• It’s unlikely that the two ‘darts’ you’ve pinned are of an equal amount and in the same position along the neckline. Unless you have a pronounced difference in your shoulders we just need to even them out.
  • Measure them both and find the TOTAL amount to be removed. 
  • We will be altering half a pattern so DIVIDE the total amount by 2. In this example, I need to remove 4cm in total from the back neckline, so 2cm is to be removed from the actual pattern.
  • It’s the same idea for the position of the ‘dart’ – just split the difference. If you have pinned one at 7cm and one at 5cm from the shoulder – split the difference and use 6cm.

TRANSFER TO PATTERN | 

  • Transfer the marking from your garment to your pattern.
  • Measure the amount to be reduced on the FOLDLINE of the neckline, not on the outside edge.
  • This will give you 2 points on the neckline – A & B
  • Find the midway point between A & B.
  • Draw a line from that midpoint to intersect with the armhole stitchline. This is point C.

DRAW AN ACTUAL DART |

  • Join A to C & B to C
  • You are really just taking a dart out of your pattern to reduce the length of the back neck with the pointy end of the dart (point C) finishing on the stitchline, not the cut outside edge of the pattern. This will keep the armhole length the same so the sleeve will still fit!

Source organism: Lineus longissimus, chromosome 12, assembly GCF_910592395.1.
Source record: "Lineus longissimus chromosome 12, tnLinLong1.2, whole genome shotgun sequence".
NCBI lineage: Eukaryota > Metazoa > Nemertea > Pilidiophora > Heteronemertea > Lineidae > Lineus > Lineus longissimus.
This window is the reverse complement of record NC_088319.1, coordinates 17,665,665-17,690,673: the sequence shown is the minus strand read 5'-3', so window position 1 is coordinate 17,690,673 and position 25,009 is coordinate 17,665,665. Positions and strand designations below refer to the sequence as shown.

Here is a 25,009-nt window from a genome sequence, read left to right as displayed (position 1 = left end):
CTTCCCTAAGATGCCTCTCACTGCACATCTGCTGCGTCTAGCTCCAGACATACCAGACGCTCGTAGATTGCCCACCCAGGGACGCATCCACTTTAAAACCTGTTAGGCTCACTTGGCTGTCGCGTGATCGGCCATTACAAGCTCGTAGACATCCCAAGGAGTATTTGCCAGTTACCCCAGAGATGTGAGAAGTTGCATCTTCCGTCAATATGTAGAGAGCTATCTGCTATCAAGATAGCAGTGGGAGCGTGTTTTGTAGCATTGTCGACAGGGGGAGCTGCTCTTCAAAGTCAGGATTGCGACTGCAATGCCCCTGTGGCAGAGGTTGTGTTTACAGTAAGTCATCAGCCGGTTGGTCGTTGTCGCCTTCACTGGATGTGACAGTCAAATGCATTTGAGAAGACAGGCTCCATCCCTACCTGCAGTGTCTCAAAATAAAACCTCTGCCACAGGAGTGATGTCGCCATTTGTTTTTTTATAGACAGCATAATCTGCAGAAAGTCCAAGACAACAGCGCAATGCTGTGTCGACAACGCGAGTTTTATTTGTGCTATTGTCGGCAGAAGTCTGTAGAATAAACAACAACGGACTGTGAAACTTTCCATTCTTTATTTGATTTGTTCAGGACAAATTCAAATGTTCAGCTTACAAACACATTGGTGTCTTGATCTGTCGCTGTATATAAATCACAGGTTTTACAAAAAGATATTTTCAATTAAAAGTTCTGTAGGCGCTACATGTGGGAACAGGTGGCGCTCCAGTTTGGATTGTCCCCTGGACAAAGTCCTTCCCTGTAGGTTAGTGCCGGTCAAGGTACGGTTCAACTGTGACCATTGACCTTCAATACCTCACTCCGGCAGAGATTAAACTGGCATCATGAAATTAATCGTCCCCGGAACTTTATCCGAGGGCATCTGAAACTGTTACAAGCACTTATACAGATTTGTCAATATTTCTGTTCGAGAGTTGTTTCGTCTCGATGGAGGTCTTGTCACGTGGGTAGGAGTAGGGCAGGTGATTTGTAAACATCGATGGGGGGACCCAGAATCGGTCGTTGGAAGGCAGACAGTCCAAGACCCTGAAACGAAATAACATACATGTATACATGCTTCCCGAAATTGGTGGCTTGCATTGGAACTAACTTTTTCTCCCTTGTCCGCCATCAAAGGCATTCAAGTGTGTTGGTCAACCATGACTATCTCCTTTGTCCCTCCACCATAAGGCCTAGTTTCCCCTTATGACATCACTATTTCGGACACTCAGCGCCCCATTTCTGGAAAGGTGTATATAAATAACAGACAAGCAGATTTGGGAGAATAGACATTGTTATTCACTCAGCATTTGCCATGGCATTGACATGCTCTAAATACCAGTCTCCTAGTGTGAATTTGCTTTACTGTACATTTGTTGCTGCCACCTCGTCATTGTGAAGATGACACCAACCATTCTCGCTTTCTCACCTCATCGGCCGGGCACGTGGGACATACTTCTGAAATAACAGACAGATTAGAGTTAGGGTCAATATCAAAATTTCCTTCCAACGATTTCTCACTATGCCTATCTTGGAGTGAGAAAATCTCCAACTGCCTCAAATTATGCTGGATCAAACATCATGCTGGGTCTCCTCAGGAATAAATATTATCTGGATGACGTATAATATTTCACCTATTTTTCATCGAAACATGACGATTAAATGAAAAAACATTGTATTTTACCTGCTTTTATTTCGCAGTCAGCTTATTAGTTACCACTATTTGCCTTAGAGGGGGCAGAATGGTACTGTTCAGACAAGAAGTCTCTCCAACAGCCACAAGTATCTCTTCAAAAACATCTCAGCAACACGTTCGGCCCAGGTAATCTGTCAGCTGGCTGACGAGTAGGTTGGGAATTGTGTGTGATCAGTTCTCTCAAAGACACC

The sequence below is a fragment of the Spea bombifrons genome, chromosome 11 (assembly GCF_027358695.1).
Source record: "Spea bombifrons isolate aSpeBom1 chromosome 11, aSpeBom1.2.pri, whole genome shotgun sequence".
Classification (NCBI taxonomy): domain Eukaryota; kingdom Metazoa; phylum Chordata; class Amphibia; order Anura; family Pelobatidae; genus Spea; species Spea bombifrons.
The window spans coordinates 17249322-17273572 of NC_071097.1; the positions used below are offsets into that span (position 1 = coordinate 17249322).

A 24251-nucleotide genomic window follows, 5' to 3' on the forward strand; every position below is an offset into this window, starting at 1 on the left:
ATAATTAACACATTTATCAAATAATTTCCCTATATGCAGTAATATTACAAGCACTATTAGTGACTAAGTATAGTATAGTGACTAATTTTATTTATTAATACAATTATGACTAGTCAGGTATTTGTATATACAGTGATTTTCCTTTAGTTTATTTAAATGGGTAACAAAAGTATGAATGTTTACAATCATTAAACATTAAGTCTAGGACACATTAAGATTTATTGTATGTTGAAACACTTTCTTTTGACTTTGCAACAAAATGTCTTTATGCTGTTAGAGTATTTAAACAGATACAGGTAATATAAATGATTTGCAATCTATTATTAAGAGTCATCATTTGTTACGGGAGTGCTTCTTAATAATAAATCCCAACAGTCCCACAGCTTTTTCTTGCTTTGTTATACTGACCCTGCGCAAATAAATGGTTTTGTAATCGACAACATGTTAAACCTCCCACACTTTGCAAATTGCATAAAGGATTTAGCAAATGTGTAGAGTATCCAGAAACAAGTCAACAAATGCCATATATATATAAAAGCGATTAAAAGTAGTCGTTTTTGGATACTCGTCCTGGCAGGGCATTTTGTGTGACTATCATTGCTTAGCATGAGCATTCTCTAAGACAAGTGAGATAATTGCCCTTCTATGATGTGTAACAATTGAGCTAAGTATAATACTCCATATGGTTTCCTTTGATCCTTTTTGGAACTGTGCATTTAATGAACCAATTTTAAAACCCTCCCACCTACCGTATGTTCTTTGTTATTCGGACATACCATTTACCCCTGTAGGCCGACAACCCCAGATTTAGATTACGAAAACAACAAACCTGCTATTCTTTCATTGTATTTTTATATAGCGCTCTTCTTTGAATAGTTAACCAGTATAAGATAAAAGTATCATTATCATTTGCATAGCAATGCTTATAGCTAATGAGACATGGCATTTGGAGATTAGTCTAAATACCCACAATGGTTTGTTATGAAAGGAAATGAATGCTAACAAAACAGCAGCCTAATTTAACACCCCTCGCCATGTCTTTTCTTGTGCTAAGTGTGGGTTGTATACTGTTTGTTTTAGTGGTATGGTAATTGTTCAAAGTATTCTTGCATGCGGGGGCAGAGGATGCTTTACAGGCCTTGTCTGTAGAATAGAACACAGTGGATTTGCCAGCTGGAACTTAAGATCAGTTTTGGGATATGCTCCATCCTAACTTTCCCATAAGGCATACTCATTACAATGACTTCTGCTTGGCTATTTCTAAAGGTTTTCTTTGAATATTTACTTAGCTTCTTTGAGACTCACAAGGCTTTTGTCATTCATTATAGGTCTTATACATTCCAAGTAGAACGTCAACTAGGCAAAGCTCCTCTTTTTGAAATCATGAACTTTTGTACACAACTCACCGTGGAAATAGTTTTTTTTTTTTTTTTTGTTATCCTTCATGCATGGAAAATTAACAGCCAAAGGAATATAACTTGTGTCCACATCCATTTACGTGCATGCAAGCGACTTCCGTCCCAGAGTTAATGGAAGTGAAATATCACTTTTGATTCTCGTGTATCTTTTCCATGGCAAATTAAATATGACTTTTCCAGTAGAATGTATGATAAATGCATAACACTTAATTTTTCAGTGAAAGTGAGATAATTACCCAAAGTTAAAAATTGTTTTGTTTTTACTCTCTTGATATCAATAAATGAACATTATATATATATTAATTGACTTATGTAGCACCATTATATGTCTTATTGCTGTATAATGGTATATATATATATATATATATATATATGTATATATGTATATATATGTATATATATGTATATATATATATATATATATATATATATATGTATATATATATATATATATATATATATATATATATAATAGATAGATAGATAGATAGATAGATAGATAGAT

CUT |

  • Cut along line A and stop at point C.
  • Make a snip from the outside edge of the pattern in the seam allowance towards point C stopping at the stitchline, leaving a small hinge of paper.
  • Point C will be the pivot point.

CLOSE THE DART |

  • Using the hinge at point C as a pivot point, close the dart up so the excess is removed and tape the pattern together. 
  • Nearly there now,  but you can see we now have a stagger at the neck and the armhole has a bit of a pointy shape.

SMOOTH |

  • Redraw a smooth curve at the neckline to even out that staggered line.